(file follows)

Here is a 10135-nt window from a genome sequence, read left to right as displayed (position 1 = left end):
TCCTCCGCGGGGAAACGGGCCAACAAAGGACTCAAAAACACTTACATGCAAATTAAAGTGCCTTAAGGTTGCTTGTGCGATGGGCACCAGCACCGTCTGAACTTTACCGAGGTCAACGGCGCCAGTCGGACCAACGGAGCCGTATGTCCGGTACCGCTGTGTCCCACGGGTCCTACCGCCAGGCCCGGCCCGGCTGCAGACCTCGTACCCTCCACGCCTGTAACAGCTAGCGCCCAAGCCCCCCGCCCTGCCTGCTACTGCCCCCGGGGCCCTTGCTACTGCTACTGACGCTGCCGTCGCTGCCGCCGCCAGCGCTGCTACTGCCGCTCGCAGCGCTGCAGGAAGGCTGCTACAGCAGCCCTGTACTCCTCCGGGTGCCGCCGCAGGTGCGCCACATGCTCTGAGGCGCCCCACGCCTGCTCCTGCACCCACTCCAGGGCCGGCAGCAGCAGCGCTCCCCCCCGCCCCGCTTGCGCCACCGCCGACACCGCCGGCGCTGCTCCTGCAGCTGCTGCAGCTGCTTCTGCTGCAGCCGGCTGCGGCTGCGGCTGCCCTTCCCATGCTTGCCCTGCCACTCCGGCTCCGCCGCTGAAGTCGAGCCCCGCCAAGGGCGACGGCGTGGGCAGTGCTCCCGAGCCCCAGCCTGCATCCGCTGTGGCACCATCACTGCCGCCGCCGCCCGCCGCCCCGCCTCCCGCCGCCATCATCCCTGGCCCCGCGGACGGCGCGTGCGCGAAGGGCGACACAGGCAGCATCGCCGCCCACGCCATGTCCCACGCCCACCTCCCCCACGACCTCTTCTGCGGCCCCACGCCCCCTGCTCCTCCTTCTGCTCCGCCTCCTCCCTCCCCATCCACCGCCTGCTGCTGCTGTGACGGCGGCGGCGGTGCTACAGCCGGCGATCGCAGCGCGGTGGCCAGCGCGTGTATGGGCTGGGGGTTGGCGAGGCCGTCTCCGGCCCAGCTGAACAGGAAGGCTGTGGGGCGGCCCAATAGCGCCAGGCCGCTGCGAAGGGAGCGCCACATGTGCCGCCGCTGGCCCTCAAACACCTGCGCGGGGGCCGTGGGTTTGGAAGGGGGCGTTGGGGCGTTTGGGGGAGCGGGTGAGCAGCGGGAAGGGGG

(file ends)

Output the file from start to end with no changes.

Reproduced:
Here is a 10135-nt window from a genome sequence, read left to right as displayed (position 1 = left end):
TCCTCCGCGGGGAAACGGGCCAACAAAGGACTCAAAAACACTTACATGCAAATTAAAGTGCCTTAAGGTTGCTTGTGCGATGGGCACCAGCACCGTCTGAACTTTACCGAGGTCAACGGCGCCAGTCGGACCAACGGAGCCGTATGTCCGGTACCGCTGTGTCCCACGGGTCCTACCGCCAGGCCCGGCCCGGCTGCAGACCTCGTACCCTCCACGCCTGTAACAGCTAGCGCCCAAGCCCCCCGCCCTGCCTGCTACTGCCCCCGGGGCCCTTGCTACTGCTACTGACGCTGCCGTCGCTGCCGCCGCCAGCGCTGCTACTGCCGCTCGCAGCGCTGCAGGAAGGCTGCTACAGCAGCCCTGTACTCCTCCGGGTGCCGCCGCAGGTGCGCCACATGCTCTGAGGCGCCCCACGCCTGCTCCTGCACCCACTCCAGGGCCGGCAGCAGCAGCGCTCCCCCCCGCCCCGCTTGCGCCACCGCCGACACCGCCGGCGCTGCTCCTGCAGCTGCTGCAGCTGCTTCTGCTGCAGCCGGCTGCGGCTGCGGCTGCCCTTCCCATGCTTGCCCTGCCACTCCGGCTCCGCCGCTGAAGTCGAGCCCCGCCAAGGGCGACGGCGTGGGCAGTGCTCCCGAGCCCCAGCCTGCATCCGCTGTGGCACCATCACTGCCGCCGCCGCCCGCCGCCCCGCCTCCCGCCGCCATCATCCCTGGCCCCGCGGACGGCGCGTGCGCGAAGGGCGACACAGGCAGCATCGCCGCCCACGCCATGTCCCACGCCCACCTCCCCCACGACCTCTTCTGCGGCCCCACGCCCCCTGCTCCTCCTTCTGCTCCGCCTCCTCCCTCCCCATCCACCGCCTGCTGCTGCTGTGACGGCGGCGGCGGTGCTACAGCCGGCGATCGCAGCGCGGTGGCCAGCGCGTGTATGGGCTGGGGGTTGGCGAGGCCGTCTCCGGCCCAGCTGAACAGGAAGGCTGTGGGGCGGCCCAATAGCGCCAGGCCGCTGCGAAGGGAGCGCCACATGTGCCGCCGCTGGCCCTCAAACACCTGCGCGGGGGCCGTGGGTTTGGAAGGGGGCGTTGGGGCGTTTGGGGGAGCGGGTGAGCAGCGGGAAGGGGG